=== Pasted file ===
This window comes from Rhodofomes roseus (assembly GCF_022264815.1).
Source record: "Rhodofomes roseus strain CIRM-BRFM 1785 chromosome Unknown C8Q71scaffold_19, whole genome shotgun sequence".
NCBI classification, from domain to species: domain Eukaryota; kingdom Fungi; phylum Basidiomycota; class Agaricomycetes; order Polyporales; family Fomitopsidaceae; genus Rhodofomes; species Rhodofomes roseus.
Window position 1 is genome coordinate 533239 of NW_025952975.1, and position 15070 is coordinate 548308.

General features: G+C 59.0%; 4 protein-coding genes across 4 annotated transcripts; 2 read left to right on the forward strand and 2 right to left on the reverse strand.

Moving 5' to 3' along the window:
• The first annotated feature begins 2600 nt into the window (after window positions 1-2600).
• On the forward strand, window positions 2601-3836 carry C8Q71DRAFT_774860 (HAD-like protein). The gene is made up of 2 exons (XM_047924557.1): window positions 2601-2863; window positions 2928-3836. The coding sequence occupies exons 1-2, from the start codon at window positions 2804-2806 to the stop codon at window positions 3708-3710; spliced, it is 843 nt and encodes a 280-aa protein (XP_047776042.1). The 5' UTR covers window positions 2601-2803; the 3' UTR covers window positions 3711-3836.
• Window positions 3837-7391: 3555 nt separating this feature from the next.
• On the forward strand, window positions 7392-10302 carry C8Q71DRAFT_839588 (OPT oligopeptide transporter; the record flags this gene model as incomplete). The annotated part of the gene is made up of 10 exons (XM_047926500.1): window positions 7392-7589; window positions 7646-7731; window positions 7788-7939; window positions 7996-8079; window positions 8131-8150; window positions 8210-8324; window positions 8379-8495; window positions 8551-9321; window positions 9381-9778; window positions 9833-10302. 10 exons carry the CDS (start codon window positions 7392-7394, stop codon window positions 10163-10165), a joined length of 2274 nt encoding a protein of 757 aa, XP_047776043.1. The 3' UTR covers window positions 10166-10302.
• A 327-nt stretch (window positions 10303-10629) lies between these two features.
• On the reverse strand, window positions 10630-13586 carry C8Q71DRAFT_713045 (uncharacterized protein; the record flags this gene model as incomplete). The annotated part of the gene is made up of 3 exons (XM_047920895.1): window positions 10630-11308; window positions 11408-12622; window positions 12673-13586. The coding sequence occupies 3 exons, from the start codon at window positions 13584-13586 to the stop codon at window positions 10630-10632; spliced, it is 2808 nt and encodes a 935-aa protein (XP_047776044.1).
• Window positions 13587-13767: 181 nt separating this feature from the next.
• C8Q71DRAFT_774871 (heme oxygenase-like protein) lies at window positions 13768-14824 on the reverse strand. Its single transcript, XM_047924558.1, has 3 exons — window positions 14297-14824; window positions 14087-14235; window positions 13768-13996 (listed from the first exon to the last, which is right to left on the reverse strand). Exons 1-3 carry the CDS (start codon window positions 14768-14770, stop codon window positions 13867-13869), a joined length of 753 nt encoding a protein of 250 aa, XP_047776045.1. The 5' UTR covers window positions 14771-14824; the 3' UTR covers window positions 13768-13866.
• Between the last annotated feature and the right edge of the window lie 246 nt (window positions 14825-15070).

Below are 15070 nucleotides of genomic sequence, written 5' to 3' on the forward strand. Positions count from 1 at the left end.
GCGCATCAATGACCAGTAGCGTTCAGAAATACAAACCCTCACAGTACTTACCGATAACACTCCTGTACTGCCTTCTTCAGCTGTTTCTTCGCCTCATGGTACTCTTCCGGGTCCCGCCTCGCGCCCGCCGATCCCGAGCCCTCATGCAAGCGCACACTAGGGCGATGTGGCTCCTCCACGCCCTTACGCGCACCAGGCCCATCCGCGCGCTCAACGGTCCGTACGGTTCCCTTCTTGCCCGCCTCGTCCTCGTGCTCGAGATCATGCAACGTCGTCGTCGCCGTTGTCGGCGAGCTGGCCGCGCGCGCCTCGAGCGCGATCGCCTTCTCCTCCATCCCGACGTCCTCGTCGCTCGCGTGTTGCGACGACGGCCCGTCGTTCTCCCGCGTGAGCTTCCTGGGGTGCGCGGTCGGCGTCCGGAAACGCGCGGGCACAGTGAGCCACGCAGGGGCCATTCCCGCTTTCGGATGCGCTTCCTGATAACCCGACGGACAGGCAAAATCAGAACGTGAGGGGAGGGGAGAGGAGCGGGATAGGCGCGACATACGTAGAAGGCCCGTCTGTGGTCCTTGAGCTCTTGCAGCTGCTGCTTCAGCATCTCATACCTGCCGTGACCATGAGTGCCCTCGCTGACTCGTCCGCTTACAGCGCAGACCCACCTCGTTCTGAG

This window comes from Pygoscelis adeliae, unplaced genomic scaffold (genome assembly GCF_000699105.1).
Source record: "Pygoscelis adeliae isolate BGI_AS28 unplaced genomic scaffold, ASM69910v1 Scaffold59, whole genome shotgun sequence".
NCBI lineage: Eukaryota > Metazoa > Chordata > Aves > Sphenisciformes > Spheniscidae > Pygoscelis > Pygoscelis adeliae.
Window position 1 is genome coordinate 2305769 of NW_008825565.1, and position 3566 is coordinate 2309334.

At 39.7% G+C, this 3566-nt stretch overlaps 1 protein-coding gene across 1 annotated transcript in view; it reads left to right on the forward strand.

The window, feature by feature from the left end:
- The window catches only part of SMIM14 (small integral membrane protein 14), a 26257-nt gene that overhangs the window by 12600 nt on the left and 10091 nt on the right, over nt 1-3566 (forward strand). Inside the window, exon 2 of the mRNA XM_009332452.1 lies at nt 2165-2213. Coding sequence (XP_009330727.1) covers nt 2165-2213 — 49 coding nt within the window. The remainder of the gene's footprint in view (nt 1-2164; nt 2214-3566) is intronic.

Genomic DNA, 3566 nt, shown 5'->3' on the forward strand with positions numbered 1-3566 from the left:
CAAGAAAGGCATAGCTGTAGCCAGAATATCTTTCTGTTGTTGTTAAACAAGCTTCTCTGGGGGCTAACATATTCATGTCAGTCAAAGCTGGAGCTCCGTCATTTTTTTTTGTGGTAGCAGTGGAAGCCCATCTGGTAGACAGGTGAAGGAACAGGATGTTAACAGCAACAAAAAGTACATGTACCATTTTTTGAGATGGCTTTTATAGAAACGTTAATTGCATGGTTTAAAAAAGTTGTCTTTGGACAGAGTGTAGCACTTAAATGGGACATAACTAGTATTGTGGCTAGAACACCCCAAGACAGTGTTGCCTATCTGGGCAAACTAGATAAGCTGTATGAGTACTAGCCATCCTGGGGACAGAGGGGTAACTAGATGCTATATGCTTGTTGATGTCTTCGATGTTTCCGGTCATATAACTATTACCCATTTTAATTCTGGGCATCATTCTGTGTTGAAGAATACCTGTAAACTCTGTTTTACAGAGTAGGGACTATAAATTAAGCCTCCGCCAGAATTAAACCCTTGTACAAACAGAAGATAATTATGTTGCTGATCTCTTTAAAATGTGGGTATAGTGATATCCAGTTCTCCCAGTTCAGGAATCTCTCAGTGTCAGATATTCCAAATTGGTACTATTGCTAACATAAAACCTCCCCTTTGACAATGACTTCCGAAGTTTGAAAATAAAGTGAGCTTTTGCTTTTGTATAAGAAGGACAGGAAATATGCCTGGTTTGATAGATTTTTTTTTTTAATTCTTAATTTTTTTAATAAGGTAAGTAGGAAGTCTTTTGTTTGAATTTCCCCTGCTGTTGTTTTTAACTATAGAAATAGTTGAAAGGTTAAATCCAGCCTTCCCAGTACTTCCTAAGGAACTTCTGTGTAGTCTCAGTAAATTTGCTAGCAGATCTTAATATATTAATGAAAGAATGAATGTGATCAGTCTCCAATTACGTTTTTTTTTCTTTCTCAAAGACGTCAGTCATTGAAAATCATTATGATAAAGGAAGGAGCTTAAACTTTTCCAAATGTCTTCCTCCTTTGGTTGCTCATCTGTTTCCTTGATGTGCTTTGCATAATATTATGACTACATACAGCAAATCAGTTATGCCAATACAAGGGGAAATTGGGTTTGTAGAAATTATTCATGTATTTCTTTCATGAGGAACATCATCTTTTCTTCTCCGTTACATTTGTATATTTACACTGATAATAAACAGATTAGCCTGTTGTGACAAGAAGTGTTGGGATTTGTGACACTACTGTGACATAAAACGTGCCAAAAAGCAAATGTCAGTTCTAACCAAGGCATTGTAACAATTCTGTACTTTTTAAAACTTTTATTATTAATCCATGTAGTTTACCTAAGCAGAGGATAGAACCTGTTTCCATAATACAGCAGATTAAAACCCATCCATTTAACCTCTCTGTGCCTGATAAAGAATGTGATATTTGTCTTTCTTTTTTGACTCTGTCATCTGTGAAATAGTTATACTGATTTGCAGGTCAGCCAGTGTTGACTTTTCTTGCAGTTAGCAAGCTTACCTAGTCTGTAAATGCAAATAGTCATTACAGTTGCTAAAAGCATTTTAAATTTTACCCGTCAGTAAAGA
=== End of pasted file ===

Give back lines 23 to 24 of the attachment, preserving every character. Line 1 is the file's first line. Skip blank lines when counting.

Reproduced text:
The window, feature by feature from the left end:
- The window catches only part of SMIM14 (small integral membrane protein 14), a 26257-nt gene that overhangs the window by 12600 nt on the left and 10091 nt on the right, over nt 1-3566 (forward strand). Inside the window, exon 2 of the mRNA XM_009332452.1 lies at nt 2165-2213. Coding sequence (XP_009330727.1) covers nt 2165-2213 — 49 coding nt within the window. The remainder of the gene's footprint in view (nt 1-2164; nt 2214-3566) is intronic.